Ame-Comi Heroine-Series: Supergirl (v.2) by DC Direct

A couple of weeks ago I picked up my first Ame-Comi statue and I was pretty impressed, so when the opportunity to get a second one for really cheap availed itself I jumped right on board. Supergirl was an especially nice pick up because the Bishoujo Supergirl statue has become a bit too pricey for me to go back for and so the character has no representation on my “over sexualized anime statue shelf.” We can’t have that! This time I’ll spare you the long winded Bishoujo vs. Ame-Comi diatribe and get right to the goods. Let’s start with the packaging.

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Here’s the packaging and it’s all kinds of beat up. The seller was looking to unload it cheap because the box took a hit to the top corner and messed up the plastic. The statue was unharmed and while I would probably not have picked up a Bishoujo with a box in this shape, I’m still testing the waters of this line, so I was more than willing to make the compromise in order to save a little cash. Anyway, the package is the same style of window box that we saw with Mera. It’s got some nice shots of the statue and an extended back with a J-hook so it can hang on a peg or sit on a shelf. Let’s bust her open.

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The composition is pretty creative in that it has Supergirl admiring herself in a detached sideview mirror of a car. I’d like to think that she found it following in the wake of the  holocaust, but if we’re dealing with that universe, I suppose it’s just as likely she tore it off some poor citizen’s car to check her make up with.

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Her pose is pure cheesecake. She’s got her hip tossed to the right with her hand resting on it and the other holding up the mirror. Her costume features a pleated skirt, which goes slightly transparent as you get to the bottom of it. You also get the iconic S-shield and a pretty cool yellow collar with what looks like Kryptonian writing on it. The top of the outfit has cut outs on the sides and some yellow piping along with a short cape that blows off to the left. The ensemble is finished off with a pair of red boots with more yellow piping. The designer actually put a lot more detail and love into the costume then I’m used to seeing and I applaud them for that.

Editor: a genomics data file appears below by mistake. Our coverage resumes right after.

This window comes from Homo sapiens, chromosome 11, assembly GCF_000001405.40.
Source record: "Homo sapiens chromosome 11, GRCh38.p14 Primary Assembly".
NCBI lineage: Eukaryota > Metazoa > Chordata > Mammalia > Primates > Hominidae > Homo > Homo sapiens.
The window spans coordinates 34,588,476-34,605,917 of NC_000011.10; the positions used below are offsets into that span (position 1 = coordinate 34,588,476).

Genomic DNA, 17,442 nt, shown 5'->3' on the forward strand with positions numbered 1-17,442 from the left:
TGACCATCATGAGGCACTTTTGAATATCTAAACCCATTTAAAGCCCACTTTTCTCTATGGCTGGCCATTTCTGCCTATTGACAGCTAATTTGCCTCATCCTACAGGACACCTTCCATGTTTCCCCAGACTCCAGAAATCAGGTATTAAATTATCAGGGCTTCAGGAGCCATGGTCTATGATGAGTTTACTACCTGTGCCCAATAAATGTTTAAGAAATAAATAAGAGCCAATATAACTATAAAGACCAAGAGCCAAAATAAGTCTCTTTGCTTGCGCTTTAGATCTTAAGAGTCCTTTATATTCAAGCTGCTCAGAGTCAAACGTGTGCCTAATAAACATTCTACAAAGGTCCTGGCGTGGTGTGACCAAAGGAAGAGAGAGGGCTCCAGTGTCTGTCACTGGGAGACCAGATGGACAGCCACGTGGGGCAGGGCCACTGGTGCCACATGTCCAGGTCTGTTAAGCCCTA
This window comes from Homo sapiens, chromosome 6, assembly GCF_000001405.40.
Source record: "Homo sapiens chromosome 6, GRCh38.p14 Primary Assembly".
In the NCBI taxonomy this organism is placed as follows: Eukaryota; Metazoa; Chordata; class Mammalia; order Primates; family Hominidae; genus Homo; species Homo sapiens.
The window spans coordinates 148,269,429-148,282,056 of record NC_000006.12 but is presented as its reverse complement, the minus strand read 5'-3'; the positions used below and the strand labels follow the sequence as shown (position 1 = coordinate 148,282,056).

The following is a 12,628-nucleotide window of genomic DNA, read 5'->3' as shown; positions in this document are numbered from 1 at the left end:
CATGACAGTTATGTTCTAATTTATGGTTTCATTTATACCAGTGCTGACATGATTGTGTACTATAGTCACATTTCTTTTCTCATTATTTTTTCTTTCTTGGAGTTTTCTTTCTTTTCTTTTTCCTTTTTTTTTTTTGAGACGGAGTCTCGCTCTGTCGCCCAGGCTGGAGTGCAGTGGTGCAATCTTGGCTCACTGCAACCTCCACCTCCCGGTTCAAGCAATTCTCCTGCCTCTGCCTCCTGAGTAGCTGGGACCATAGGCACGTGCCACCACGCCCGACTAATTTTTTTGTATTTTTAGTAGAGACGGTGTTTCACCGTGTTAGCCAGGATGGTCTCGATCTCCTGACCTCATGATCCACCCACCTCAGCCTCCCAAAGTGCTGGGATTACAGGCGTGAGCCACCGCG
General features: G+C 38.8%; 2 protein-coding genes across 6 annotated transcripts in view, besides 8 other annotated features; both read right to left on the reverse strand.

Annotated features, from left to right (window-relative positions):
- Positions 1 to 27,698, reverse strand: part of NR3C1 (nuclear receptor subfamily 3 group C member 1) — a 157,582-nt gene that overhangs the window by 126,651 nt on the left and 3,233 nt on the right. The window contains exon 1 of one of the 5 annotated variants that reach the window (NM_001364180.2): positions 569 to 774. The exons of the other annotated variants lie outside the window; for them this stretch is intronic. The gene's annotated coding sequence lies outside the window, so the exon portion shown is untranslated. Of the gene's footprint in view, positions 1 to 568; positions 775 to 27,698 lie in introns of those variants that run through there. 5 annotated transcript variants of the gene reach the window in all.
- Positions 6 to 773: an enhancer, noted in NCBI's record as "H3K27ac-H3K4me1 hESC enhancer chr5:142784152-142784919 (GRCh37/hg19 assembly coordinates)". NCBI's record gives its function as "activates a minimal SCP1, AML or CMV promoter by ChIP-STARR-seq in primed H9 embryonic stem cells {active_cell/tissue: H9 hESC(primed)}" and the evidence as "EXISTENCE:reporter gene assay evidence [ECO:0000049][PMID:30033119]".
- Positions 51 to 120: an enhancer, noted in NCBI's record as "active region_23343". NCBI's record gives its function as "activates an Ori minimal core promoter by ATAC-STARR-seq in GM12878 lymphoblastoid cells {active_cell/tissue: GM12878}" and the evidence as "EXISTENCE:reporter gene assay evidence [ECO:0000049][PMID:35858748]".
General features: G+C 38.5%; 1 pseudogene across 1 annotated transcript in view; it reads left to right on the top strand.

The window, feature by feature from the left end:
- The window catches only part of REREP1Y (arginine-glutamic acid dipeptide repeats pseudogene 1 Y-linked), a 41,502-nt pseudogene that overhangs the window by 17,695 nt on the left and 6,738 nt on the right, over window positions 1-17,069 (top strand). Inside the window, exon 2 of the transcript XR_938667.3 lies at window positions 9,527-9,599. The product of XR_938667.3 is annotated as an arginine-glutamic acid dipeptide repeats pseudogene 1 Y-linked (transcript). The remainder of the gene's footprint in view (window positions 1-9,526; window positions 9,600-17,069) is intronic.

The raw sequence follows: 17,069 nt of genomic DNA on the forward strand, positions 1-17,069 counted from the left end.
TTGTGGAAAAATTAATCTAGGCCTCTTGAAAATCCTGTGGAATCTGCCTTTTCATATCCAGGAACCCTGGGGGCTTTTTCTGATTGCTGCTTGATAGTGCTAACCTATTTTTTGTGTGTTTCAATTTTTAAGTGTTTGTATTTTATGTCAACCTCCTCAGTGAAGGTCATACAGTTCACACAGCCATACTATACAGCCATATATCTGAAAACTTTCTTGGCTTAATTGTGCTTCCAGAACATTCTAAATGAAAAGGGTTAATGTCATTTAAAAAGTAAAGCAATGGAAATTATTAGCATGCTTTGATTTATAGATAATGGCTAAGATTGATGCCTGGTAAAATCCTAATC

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And, because this is an anime-style statue, you get a heaping dose of cleavage in the front and a panty shot from behind, because… fan service!

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It’s only in the portrait where this statue stumbles for me. What’s frustrating is that I can’t quite put my finger on why. It’s like someone described what anime style was to the artist and he did his best to reproduce it and the result is a sort of western-eastern hybrid. I don’t hate it, but something just looks off about it. Ironically, I get a similar feel off of the recent She-Hulk Bishoujo statue, which, even with twenty-something pieces in my collection, is the first comic-inspired statue in that line that I am passing on. The hair is a little chunky, but it has a decent wind-blown look to it. The yellow paint, however, is laid on a bit thick and the paint for the eyes could have been a lot neater.

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The mirror is well done with a reflective adhesive on it so you can actually see her reflection in it. Unfortunately, she isn’t actually looking directly at it. There’s actually some articulation to be had here via cuts in the shoulders. They offer a little variety, but nothing too crazy.

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The base is a simple, black plastic oval with the “Ame-Comi Heroine-Series” logo printed on it in blue. The figure attaches to the base using pegs. It’s a snug and serviceable fit, but I had no problems getting her attached.

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Supergirl is a decent statue, but I didn’t fall head over heels for her like I did the Mera statue. I like what they did here and honestly from the neck down it’s a total winner. Had the portrait had that more traditional anime look to it, I could have bumped this piece from good to great, but as it is, I’m sure I can find a spot for her at the back of one of my shelves. Hey, at just under thirty bucks shipped, I can’t complain.

Ame-Comi Heroine-Series: Mera by DC Direct

I’m a Bishoujo guy. I say that in the way someone might say, I’m a Coca-Cola guy as opposed to Pepsi, because deep down inside I’d like to think that the same style of Coke vs. Pepsi rivalry is being fought among the comic book statue collecting market between the rabid and diametrically opposed supporters of Koto’s Bishoujo and DC Direct’s Ame-Comi. One day, I’d like to sit my grandson on me knee and tell him all about those glorious days when Kotobukiya and DC Direct slugged it out and scorched the Earth over dominating the statue market of overly-sexualized anime-style female comic book characters. Yeah, that’s probably not going to happen, but my point here is that I’ve rarely ever given DCD’s Ame-Comi line a second glance. Somehow it seemed suspicious. Koto’s Bishoujo statues are the real thing because they’re from Japan and designed from art by Shunya Yamashita, whereas Ame-Comi is like a Western imposter line. Then again, Ame-Comi is the one that actually has a comic book to justify its existence and DCD pulled in the big guns for some of these pieces, like the one I’m looking at today, which was sculpted by the great John St. John. And so, here I go, jumping in to see how the other half lives. Let’s check out Ame-Comi Mera! Also, apologies in advance to all you non-Bishoujo collectors because I’m going to probably be doing a lot of comparisons where they aren’t necessarily warrented. What can I say, I’m coming at this piece as a Bish collector and that’s the filter in which I’m seeing it.